(This article was first published on DataScience.LA » R, and kindly contributed to R-bloggers) The Interview In the video above, Max provides some amazing insights into the why and how of caret, an R package he created.
David Meza's insight:
I had an opportunity to attend a lecture given by Max. Great information and his book is a must read for those learning machine learning techniques.
(This article was first published on R-statistics blog » R, and kindly contributed to R-bloggers) This is a guest post by Stefan Milton, the author of the magrittr package which introduces the %>% operator to R programming.
David Meza's insight:
If you are an R programmer, you need to look at the magrittr package. It will make you life easier.
IntI recently found myself a bit stuck. I needed to cluster some data. The distances between the data points were not representable in Euclidean space so I had to use hierarchical clustering. But then...
David Meza's insight:
A new package that may be of use to many. Still needs some refining, however it is a good take to a common issue.
(This article was first published on ExploringDataBlog, and kindly contributed to R-bloggers) It has been several months since my last post on classification tree models, because two things have been consuming all of my spare time. The...
(This article was first published on Econometrics Beat: Dave Giles' Blog, and kindly contributed to R-bloggers) Most of us would acknowledge that getting up to speed with R involves a pretty steep learning curve - but it's worth every drop...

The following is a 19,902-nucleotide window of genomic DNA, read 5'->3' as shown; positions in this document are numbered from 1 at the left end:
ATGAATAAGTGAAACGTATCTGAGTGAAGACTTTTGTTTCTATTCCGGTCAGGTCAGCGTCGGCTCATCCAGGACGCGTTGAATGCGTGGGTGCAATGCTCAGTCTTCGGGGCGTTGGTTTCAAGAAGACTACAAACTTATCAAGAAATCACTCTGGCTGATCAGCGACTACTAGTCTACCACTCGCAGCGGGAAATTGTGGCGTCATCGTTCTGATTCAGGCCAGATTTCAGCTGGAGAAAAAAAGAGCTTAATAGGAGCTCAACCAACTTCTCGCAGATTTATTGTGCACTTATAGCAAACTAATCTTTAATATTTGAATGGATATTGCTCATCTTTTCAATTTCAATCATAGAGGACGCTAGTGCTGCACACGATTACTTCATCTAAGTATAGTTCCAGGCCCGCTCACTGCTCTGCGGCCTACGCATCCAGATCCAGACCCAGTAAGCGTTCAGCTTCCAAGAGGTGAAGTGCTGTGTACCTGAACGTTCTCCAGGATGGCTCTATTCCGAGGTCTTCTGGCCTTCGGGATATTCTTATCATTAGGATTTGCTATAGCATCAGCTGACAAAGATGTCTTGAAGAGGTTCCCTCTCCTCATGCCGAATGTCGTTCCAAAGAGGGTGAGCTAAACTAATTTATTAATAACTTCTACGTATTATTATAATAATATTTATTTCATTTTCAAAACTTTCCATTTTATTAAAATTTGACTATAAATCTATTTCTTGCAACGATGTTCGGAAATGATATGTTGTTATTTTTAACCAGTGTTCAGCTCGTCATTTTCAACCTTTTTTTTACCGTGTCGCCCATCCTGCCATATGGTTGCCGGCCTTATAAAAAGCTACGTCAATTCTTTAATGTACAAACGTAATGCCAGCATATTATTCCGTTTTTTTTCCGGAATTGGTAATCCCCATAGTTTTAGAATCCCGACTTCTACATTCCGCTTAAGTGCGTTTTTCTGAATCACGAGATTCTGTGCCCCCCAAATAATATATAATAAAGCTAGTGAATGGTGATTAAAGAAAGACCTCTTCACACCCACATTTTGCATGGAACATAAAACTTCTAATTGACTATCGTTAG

David Meza's insight:
Learning, teching or developing in R, you need to check this out.
In this course you will learn how to program in R and how to use R for effective data analysis. You will learn how to install and configure software necessary for a statistical programming environment, discuss generic programming language concepts as they are implemented in a high-level statistical language. The course covers practical issues in statistical computing which includes programming in R, reading data into R, creating informative data graphics, accessing R packages, creating R packages with documentation, writing R functions, debugging, and organizing and commenting R code. Topics in statistical data analysis and optimization will provide working examples.
The basic way to plot a classification or regression tree built with R’s rpart() function is just to call plot. However, in general, the results just aren’t pretty. As it turns out, for some time now there has been a better way to plot rpart() trees: the prp()function in Stephen Milborrow’s rpart.plot package. This function is a veritable “Swiss Army Knife” for plotting trees and the documentation for the package is quite good: in addition to the package pdf, Stephen maintains a very nice and easy-to-read user manual on his webpage.
The first is Applied Predictive Modeling by Max Kuhn and Kjell Johnson. Max Kuhn is the author of the caret package, an extremely useful and powerful R package for fitting and optimizing all kinds of predictive models in R. It's available now on Amazon Kindle and will be published in hardcover by Springer in July.
The second is Dynamic Documents with R and knitr by Yihui Xie, the author of the knitr package. With knitr you can easily create beautiful documents and reports, with text, tables and figures all dynamically generated by R. It will also be available in July.
A New York Times article yesterday discovers the 80-20 rule: that 80% of a typical data science project is sourcing cleaning and preparing the data, while the remaining 20% is actual data analysis. The article gives short shrift to this important task by calling it "janitorial work", but whether you call it data munging, data wrangling or anything else, it's a critical part of the data science. I'm in agreement with Jeffrey Heer, professor of computer science at the University of Washington and a co-founder of Trifacta, who is quoted in the article saying, “It’s an absolute myth that you...
David Meza's insight:
For those of you new to data science, remember, data munging is a tedious yet crucial part of the process. Do not cut corners, your research will suffer.